In response to a recent article I read, “Why I hate Half-time Snacks at Kids’ Soccer Games” I decided to write in more detail (vs. a 140 character Tweet) why I couldn’t disagree more. I understand that his tone is a bit sarcastic and at times, he is attempting to incorporate a bit of humor, but I am not laughing. Since the 1970′s when he claims that kids played sports without snacks and that everyone is skinny, there has been the birth of exercise and nutrition science, and studies in the past 40+ years have shown the importance of refueling during extended periods of physical exertion; regardless of age. My reasons for disagreeing with the author are based on science, not of observational fluff that “back then, we ran for hours and were all skinny.” The obesity epidemic in this country is complex, and no one has found the solution. Eating a healthy snack such as oranges or veggies with peanut butter is not going to make our kids fat, especially if they have been exercising at a high intensity. What can make our kids fat is highly-processed foods and allowing them to sit for hours in front of a TV or computer.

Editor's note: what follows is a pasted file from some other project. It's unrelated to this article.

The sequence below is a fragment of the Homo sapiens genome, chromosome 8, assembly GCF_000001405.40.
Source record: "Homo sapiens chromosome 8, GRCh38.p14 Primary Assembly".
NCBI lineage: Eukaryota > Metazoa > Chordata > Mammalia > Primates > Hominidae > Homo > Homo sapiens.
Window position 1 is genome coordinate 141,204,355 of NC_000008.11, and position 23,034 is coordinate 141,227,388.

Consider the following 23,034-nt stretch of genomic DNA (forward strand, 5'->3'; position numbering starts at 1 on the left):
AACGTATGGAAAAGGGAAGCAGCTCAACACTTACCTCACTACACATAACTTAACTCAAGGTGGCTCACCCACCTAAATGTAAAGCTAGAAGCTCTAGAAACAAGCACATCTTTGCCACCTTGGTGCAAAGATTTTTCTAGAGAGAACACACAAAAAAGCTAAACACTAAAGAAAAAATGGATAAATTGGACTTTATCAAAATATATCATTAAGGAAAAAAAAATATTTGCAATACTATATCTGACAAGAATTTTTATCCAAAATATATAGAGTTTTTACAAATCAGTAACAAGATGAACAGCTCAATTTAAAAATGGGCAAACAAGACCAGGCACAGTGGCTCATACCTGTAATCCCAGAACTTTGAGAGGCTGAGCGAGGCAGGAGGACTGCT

The reasons for a healthy snack (operative word: healthy) are as follows:
- A snack replaces energy stores: mainly glycogen stores, which are stored within the muscle and liver. It is recommended that one starts to refuel within 30 minutes of extended physical activity (30+ minutes)
- A snack (including water and/or sports drinks with electrolytes) can aid in injury prevention. A balance between a healthy glucose blood level, calcium, sodium and potassium can aid in prevention of light-headedness and muscle cramping which could lead to more serious injuries on the field.
- A snack can lead to improved performance. Have you ever tried to drive a car with an empty tank of gas, as its chugging, fighting to move the next 5-10 feet? Exactly. Our bodies cannot perform at its optimal level on a “low or empty tank of gas.” It is important we refuel before we hit go to empty.
I understand the obligation of snacks can be at times, a pain. So keep it simple: examples of healthy snacks are: oranges, apples, pre-cut veggies with a jar of peanut butter, and trail mix with dried fruit and nuts.
Lastly, we should be proud that youth soccer is the fastest going youth sport in our country. As parents, you have the responsibility to teach your kids healthy habits, and there is no better way than youth sports!
By: Jen Lesea-Ames
Jen is the owner of Fitwise Training, Inc. DBA Youth Soccer Training. She has a Master’s Degree in Kinesiology from the University of Colorado-Boulder and is a Certified Strength and Conditioning Specialist through the National Strength and Conditioning Association. She has over 16 years of experience training and coaching people of all ages and abilities.